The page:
After spending her childhood developing a largely ambivalent relationship with noise—often punctuated by her Korean-American family’s appeal for her to make less of it—it’s not surprising that Christine Sun Kim would carve out a career examining, deconstructing, and reframing that connection to assume more control over its place in her life. Withal, Christine Sun Kim is deaf.
Originally a painter, Kim outgrew the medium after bumping up against the confines of the two-dimensional workspace. She recalls the plot of a TV show from her childhood influencing her perception of sound and its ability to be manipulated: “…two bears were holding onto a flying rocket or plane that went much faster than the speed of sound. After landing safely, their screaming conversation caught up with them a few seconds later. That’s probably my earliest realization that sound is flawed, fluid, and can be modified like a sheet of plastic.” Kim went on to develop a series of projects establishing sound as a sort of currency, with monetary value attached, as an amusing personal concept. With a TED fellowship and EP collaborations alongside Wolfgang Müller, Sam Kulik, and Brooklyn-based Buke and Gase, she seems to be establishing that concept as reality.
A self-proclaimed “professional student,” Kim currently holds three degrees; the most recent, a Master’s in Music and Sound from Bard College’s Milton Avery Graduate School of Art. Her latest piece in the Soundings exhibition (on view at MoMA August 10–November 3) is a meditation on visual representations of sound, rendered as drawings that combine musical cues with a technical writing system Kim is developing for American Sign Language. One such drawing utilizes the pianissimo: a musical symbol that directs a note to be quietly played, edging to the point of complete silence. “I grew up with your definition of silence,” the artist states, “but right now, I’m not sure if silence truly exists nor means anything to me.” (An important statement, considering that pressure waves transmit through the entire body regardless of being audible or not, making the notion of silence a relative illusion.) This visual depiction, which mirrors Kim’s own experience, challenges the viewer’s limited information on a much broader subject: absence.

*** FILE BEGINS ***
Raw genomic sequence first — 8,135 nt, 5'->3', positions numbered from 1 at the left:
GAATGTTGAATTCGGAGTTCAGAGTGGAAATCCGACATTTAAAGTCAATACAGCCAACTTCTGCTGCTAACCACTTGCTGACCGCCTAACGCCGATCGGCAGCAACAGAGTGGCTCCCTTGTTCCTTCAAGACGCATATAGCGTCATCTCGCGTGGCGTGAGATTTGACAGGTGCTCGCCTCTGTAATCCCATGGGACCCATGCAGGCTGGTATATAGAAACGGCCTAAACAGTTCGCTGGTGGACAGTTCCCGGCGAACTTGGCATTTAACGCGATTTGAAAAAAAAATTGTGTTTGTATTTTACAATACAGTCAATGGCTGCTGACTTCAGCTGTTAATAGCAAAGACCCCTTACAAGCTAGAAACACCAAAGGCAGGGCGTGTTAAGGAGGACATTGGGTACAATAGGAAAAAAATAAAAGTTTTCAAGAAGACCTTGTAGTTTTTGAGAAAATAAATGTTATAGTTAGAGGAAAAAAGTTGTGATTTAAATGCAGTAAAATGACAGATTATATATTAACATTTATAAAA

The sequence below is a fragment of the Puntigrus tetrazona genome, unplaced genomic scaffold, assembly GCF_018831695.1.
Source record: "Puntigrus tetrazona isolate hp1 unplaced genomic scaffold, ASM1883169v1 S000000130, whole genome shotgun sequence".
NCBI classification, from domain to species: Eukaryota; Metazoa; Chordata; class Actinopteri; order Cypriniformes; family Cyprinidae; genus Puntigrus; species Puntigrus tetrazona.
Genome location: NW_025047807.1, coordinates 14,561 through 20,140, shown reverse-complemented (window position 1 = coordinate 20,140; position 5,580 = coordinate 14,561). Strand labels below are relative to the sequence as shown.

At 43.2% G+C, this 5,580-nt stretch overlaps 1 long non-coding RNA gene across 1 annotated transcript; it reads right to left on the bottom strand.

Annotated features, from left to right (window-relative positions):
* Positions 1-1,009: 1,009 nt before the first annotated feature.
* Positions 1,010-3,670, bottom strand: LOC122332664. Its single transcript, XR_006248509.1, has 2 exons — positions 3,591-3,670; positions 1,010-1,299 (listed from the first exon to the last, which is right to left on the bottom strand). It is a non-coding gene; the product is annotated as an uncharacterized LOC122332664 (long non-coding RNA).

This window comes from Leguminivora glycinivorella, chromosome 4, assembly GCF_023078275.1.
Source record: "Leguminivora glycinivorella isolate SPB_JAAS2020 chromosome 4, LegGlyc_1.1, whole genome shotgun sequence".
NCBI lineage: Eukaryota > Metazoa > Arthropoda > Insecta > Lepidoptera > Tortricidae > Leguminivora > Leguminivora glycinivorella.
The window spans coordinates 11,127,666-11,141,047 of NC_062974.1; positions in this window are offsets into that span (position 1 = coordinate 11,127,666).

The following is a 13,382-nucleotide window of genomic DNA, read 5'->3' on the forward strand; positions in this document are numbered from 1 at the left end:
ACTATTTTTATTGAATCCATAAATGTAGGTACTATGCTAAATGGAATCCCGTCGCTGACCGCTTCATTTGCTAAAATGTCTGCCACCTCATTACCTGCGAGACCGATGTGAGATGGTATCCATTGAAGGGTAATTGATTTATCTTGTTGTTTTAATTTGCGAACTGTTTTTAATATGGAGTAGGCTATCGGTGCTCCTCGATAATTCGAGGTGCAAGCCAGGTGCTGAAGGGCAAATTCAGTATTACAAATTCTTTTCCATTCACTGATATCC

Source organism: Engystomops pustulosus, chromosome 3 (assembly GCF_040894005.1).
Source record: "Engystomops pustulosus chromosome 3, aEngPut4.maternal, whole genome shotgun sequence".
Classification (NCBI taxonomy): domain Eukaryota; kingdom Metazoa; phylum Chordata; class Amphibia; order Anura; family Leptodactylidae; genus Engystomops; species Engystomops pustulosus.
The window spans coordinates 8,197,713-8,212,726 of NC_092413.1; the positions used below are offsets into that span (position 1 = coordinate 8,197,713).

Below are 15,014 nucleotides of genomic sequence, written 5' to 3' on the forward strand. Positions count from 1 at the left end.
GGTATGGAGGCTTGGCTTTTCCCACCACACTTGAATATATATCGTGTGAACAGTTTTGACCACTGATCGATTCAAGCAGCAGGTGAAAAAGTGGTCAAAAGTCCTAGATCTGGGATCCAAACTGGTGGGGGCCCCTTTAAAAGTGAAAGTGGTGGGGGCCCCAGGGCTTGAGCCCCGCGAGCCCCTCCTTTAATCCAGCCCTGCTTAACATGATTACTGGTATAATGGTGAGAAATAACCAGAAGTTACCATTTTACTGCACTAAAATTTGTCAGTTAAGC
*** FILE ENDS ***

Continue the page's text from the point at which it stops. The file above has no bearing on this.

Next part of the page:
We wondered if, through the course of various audio observations, the young artist had found any of those pressure waves to be particularly pacifying. Kim’s pragmatic response: “Whenever I feel calm or happy, I become much less aware of surroundings, so I’ll probably never know. Blissfully.”